Proper antibiotic use in pork production improves herd health
By Jennifer Carrico
A total ban on antibiotics would not be a beneficial decision for the U.S. pork industry according to two university veterinarians.
University of Minnesota professor of veterinary medicine Randall Singer said many antibiotics are naturally produced by bacteria or fungi that help kill or inhibit the growth of microorganisms during a session at the Iowa Pork Congress held in Des Moines recently.
"Antibiotics have several different approvals in the U.S. Use for growth promotion and feed efficiency is at a low dose to help improve the health of animals. Use as disease prevention, is also administered at a low dose to healthy animals who are at risk for catching a disease," he explained. "Use for disease control is at a higher level when one or more animals have contracted the disease. And use for disease treatment is at a high level when the animal is already sick and needs treated."
While some mutant strains of diseases have been found, Singer says antibiotics are not causing the mutant strains in all cases.
"The pathogens don't always cause disease. They are opportunistic and cause disease when something else present is causing it," he said. "Prior use of high amounts of antibiotics is causing the risk of more disease."
Singer said when antibiotics are used at high doses, all the bacteria in the gut are killed that protects animals from other disease. However, using low doses of antibiotics is a better option because it helps prevent or treat the problem disease in early stages.
"The huge problem here is that the wrong people use only part of the information inappropriately to lead to an antibiotic ban," he added.
The research shows that low doses of antibiotics over long periods of time are better with better susceptibility to disease, according to Singer. High doses of antibiotics will kill off more susceptible bacteria and make animals more prone to disease.
Singer noted the ban of antibiotics in Denmark in the late 1990s, which they thought would help improve human health.
"The Danes have seen an increase in diseases resistant to medications such as tetracycline and chloramphenicol since the ban," he said. "The antibiotic ban in Denmark got rid of the use of antibiotics at low levels as feed additives. The interesting fact that is not reported is that the actual doses of antibiotics in Denmark have skyrocketed. These doses must be given at high levels to fight the diseases, when these diseases could actually be less prevalent if antibiotics were given at low levels in feed."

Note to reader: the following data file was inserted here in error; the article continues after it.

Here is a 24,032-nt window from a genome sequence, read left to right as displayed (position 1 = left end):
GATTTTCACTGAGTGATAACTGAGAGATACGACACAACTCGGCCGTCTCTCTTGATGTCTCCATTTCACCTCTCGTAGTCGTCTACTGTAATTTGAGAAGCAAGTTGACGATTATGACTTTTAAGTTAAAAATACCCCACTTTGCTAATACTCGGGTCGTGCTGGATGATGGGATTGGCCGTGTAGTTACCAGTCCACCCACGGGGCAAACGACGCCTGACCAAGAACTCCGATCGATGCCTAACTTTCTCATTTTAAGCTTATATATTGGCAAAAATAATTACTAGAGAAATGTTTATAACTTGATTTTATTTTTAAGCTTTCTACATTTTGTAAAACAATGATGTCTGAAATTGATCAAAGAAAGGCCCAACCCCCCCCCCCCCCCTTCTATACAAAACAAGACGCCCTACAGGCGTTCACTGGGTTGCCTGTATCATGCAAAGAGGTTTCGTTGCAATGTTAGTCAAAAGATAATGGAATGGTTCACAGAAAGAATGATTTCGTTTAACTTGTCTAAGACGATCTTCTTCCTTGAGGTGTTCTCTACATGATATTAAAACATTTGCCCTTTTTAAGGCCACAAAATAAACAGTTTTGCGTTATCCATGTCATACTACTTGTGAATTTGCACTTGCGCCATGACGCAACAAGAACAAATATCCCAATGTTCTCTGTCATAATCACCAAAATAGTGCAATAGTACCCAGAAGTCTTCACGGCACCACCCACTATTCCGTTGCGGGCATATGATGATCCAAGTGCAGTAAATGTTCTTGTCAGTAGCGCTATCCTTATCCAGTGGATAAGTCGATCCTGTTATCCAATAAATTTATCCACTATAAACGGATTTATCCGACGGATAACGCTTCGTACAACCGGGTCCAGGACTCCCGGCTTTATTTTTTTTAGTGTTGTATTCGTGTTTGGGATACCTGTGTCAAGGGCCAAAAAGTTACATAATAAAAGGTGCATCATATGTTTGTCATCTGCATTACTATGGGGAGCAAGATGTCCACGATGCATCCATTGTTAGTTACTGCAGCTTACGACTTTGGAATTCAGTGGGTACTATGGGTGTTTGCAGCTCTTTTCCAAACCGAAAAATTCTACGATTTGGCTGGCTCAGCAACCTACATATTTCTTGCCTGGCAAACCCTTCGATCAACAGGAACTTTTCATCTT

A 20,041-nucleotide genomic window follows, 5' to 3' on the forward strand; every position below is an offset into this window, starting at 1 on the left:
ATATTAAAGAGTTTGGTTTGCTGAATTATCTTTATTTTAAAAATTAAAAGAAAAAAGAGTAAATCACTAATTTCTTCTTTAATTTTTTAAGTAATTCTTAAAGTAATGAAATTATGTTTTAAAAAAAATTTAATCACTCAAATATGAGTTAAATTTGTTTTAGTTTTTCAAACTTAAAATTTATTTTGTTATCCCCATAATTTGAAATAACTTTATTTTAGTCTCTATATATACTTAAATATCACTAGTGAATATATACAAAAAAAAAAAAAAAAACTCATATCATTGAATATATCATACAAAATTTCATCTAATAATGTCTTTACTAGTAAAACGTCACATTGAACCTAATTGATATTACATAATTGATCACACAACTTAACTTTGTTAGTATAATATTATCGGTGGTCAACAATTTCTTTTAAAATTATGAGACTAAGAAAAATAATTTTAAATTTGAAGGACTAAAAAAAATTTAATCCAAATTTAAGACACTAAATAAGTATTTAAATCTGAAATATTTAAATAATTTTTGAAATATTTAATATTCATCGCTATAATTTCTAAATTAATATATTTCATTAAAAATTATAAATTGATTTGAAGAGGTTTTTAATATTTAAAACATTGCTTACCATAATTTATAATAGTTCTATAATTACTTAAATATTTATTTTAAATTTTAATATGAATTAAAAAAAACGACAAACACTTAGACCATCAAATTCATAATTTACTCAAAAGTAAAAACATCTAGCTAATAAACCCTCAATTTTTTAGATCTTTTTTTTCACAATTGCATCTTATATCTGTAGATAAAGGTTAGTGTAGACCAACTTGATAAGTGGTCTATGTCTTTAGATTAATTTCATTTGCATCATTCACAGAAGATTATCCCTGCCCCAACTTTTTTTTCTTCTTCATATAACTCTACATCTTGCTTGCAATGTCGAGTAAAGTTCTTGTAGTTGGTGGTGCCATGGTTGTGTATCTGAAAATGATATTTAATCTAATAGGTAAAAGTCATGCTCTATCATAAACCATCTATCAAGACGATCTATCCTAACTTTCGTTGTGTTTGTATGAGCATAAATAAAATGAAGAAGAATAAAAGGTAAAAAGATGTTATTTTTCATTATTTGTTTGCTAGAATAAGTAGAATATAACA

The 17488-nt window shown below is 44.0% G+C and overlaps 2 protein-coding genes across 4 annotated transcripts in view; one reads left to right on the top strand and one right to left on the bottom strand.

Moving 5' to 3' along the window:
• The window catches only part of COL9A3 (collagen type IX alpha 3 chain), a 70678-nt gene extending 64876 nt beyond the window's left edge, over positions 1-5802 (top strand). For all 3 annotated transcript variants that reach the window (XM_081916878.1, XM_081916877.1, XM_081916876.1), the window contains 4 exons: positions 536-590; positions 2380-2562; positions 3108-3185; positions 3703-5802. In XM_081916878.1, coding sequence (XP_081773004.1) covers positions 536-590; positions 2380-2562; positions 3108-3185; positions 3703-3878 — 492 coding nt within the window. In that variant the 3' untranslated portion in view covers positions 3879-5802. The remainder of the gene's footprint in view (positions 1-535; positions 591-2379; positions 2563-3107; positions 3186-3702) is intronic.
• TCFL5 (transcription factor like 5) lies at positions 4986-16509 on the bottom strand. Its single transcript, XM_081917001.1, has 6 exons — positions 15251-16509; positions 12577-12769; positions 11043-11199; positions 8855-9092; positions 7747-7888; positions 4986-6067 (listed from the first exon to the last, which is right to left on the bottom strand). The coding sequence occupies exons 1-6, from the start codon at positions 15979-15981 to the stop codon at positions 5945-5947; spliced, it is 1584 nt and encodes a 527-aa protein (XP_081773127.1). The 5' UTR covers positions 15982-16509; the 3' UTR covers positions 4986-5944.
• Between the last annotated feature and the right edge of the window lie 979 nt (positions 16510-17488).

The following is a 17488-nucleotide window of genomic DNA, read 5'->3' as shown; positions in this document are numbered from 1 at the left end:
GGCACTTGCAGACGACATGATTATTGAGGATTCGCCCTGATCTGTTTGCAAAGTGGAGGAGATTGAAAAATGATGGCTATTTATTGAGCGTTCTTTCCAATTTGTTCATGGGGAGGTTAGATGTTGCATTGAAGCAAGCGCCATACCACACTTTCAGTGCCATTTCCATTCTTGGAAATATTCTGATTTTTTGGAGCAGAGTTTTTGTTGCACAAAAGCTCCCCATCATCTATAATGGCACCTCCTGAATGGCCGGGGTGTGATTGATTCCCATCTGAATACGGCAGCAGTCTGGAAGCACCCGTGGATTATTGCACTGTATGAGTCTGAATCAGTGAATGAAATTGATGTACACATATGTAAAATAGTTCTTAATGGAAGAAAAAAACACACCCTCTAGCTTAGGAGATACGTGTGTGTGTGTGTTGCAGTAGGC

Hog producers in Denmark can still use high doses of antibiotics therapeutically and they are using more antibiotics now at high levels to treat hogs that are disease-prone because bacteria in the gut has been killed.
"Would you rather keep your animals healthy in the first place or use antibiotics at high levels to treat sick animals and risk human health?" said Singer. "The answer to that is fairly easy in my mind, but we are looking at regulations against all the 'possibilities' instead of using facts."
Iowa State University veterinary medicine professor Scott Hurd said the issues that are being looked at are about antibiotic resistance, not antibiotic residues.
"Science tells us that the risk for humans' health to be affected from antibiotic use in animals is minimal," he said.
Hurd said using science is not the same thing as using scientific material and it is important to know the risk that is imposed.
He said the most important thing to do before making any drastic decisions is to do a risk assessment of the situation and what is involved.
"The fact is that you are actually more likely to die from a bee sting than from an antibiotic-resistant bacteria. So maybe we should outlaw bees," Hurd laughed.
Politicians in Denmark and other European nations have banned the use of antibiotics because they think it will make an improvement in human health when, he said, it is most important to have healthy animals because "healthy animals make safer food."
"If we can remove illness from animals then we will have healthier animals and safer food," Hurd said.
He pointed out that the public health risk is more from unhealthy animals than ones who have had low doses of antibiotics.
"A carcass with adhesions from disease or sickness is 90 percent more likely to be contaminated with salmonella, which can lead to contamination of surrounding carcasses due to cutouts of contaminated areas," he said. "If we have healthy animals we reduce this risk considerably."
Hurd said he hopes bans are not put on antibiotics, and realistically, he expects more veterinary oversight of antibiotics in the future. He also thinks producers will need to keep better records in order to prove what medicines they have given which animals and when.
"With the continual demand for food and an increase in consumption of meat, people want to eat meat and it is our job to give them a healthy, wholesome product," he said.
With evidence of effectiveness of antibiotic use at low levels, Hurd doesn't expect to see any federal legislation regarding antibiotics as long as producers continue to use antibiotics correctly and carefully.
"The government and consumers don't always know what is good for them. U.S. pork producers need to continue to fight the good fight to raise healthy animals, which will make safe food," he concluded.
Jennifer Carrico can be reached by phone at 515-833-2120, or by e-mail at firstname.lastname@example.org.